One race official zoomed by me at 9:05am. After that, no other race official came by, even though the bulk of the race came by me during the ensuing hour. (I found this very ironic because at this same event in 2001, my relay team got a bicycling penalty that cost us the overall win.)
Many racers passed me during the ensuing hour. I told many of them to let the next aid station know that I was there.
At 9:45am, having seen no race official, support van, or police since 9:05, I was seriously considering the possibility that I had been abandoned by the race, even though this was the first of two loops on the Vineman course. I had decided that if nothing came by before 10:00am, I would attempt to resume forward progress on the bike.
At 9:55am, the first tech support van showed up. He had no tubular tires. He called his friend in the only other tech support van, who had one tubular tire left. The second van, I was told, would be here in 15 minutes.
Fifteen “Greek” minutes later, at 10:20, the second van arrived. As it was, Brandon Del Campo, last year’s third place finisher, was ahead of me on the course when he flatted out and had an hour wait for help. I was helped after the tech folks had fixed Brandon. At 10:30, I was back on my bike moving forward, riding on the last tubular tire that the tech support team had to give out.
Also of note, when I got to the bottom of the big hill before the next aid station, there was a police and fire presence as a racer had been involved in an accident.
So, is an hour wait “normal”? In a race of 700 participants, we had two tech vans. In an M-dot franchise Ironman, I believe there are around six…so the ratio of racers to tech vans is about the same. Of course, there are many variables as to where/when you need help, and what else is going on in the race. Hopefully, you won’t need tech assistance…but if you do, stand by to wait for a while.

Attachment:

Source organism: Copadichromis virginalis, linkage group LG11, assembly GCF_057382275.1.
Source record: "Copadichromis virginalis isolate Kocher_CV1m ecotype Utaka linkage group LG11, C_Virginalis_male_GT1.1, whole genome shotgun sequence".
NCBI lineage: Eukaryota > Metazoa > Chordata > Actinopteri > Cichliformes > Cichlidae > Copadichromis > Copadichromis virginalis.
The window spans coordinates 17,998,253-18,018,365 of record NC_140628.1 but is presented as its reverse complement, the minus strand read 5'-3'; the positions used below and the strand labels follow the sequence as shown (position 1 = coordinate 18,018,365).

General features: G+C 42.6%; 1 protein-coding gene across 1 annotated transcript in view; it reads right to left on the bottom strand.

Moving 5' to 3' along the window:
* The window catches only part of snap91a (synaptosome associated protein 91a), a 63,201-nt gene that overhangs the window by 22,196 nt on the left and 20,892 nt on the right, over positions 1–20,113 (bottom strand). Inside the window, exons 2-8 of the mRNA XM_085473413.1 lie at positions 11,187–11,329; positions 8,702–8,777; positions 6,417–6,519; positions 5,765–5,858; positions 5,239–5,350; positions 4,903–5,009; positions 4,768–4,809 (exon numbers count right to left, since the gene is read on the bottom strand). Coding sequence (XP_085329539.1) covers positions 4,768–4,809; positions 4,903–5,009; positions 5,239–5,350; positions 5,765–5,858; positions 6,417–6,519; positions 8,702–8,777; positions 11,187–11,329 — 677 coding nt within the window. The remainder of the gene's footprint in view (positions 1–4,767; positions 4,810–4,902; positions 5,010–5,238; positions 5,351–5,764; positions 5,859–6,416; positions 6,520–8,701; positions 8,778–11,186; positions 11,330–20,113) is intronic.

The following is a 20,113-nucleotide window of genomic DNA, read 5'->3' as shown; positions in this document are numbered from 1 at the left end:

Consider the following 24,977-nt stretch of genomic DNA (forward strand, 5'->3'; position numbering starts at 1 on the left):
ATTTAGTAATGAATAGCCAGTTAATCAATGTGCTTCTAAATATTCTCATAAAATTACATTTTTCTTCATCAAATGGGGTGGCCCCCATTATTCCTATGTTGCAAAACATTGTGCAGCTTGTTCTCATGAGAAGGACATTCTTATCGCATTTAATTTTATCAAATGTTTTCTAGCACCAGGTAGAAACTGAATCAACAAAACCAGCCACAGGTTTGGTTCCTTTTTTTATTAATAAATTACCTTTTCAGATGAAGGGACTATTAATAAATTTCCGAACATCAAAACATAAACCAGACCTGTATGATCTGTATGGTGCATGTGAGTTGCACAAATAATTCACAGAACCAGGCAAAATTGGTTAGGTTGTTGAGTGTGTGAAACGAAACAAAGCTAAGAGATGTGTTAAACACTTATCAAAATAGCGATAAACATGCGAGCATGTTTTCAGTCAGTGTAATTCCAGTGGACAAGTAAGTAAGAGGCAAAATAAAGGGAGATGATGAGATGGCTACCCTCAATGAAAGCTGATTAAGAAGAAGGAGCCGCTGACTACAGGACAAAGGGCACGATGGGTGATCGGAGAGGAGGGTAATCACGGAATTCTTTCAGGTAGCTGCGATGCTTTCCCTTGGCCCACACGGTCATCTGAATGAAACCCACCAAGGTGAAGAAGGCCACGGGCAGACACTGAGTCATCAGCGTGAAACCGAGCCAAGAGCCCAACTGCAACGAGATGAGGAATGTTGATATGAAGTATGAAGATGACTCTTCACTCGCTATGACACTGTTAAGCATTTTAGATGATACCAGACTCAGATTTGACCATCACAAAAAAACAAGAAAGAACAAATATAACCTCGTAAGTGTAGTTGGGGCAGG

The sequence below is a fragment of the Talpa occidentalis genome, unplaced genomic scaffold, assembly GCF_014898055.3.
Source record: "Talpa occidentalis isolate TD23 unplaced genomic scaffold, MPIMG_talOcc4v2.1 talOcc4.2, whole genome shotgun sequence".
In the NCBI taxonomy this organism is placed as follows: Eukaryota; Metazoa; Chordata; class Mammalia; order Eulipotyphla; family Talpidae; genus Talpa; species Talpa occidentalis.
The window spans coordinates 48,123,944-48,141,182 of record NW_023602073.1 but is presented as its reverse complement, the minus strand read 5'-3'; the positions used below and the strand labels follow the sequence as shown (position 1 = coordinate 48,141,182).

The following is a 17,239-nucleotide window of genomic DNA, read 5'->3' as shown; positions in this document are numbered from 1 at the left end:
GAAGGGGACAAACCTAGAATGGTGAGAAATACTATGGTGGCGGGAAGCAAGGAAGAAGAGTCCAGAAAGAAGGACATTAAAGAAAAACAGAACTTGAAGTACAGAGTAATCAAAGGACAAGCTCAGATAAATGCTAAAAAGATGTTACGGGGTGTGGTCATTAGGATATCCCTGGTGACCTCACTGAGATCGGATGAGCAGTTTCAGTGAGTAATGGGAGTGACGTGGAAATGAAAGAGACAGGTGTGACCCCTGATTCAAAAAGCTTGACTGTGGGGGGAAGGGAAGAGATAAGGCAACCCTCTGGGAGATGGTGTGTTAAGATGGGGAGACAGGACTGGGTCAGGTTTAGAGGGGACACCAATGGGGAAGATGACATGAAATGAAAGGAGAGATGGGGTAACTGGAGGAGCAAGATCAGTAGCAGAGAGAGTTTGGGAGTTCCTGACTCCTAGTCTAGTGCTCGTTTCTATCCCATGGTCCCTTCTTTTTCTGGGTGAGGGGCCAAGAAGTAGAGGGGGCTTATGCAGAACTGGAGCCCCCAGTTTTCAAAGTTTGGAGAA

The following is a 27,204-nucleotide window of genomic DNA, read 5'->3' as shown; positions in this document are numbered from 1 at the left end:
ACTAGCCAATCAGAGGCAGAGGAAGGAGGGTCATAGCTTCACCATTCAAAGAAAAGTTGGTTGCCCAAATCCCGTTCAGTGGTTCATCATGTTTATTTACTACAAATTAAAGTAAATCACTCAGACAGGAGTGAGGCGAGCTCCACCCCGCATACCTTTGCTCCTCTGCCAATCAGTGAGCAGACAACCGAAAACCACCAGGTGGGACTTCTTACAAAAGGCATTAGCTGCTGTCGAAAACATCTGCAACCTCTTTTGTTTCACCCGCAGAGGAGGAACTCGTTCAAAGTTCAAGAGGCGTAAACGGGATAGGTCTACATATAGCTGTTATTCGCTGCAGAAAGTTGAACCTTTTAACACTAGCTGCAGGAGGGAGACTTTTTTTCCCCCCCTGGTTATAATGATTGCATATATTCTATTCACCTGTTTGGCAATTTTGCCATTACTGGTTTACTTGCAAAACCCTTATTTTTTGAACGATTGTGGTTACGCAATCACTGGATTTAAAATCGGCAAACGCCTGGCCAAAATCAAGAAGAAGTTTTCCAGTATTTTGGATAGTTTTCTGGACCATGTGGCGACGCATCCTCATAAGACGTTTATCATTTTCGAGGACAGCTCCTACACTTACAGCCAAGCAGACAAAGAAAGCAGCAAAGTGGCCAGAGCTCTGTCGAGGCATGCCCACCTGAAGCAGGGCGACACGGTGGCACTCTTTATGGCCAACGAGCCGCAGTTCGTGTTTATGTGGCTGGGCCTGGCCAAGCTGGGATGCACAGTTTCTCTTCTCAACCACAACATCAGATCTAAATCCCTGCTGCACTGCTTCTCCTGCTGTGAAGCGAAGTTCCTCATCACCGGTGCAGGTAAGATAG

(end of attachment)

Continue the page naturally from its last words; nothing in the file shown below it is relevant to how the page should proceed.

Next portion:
WHAT IS DAVID GLOVER LIKE BEFORE A RACE?
David is still David. Yet, this year, the two of us seemed to approach this event much more businesslike. We knew the routine. We have done plenty of triathlons and Ironmans and Vinemans before, and we had did the same arrangement with the same homestay the previous year. We didn’t talk beforehand about race strategy or the intricacies of flow, or whether I would drag him through the swim, or anything about the fates of previous Hall-of-Fame inductees (DNFs). He and I were both cool customers come race morning.
WHY DO AN IRONMAN JUST TO GET A FINISHER’S MEDAL?
Needless to say, friends like David are rare to come across, especially for someone like me living the nomadic military life. So a couple of years ago, it was my hope that when David would be inducted into the Vineman’s Hall of Fame, something that I knew would be a matter of time, I wanted to be there for it. It’s not every day that someone, especially someone (in the case, a race director thousands of miles away from Reston) wants to say positive words and give accolades…even to a great guy like David. In our sport, a personal honor such as a Hall of Fame induction is rare, and when it happens, it should be celebrated like one celebrates a wedding or a graduation or something like that. That’s why all of David’s family (Parents, step-parents, brother and nephew), came from across America for the Vineman.
Part of the Vineman Hall of Fame honor is that the inductee has his name and image stamped on the reverse side of the Full Vineman’s finisher’s medals in the year of his or her induction. This year’s medal with David’s face on it is definitely a keepsake and will be worth many $$$$ for years to come! Actually, any Ironman finisher’s medal is a treasure, and long after these race reports get lost in the electronic ether and David’s (first) book goes out of print, “his” medal is a great thing to show other people, and communicate his story, for years to come.
Thus, I went into the only race in my life that I couldn’t “afford” to DNF. I say that because there would only be one shot at getting the David Glover medal…one can always DNF a triathlon…even an Ironman…even the Hawaii Ironman, and likely get another shot to make it to the finish line. But, there would be no second chance for this.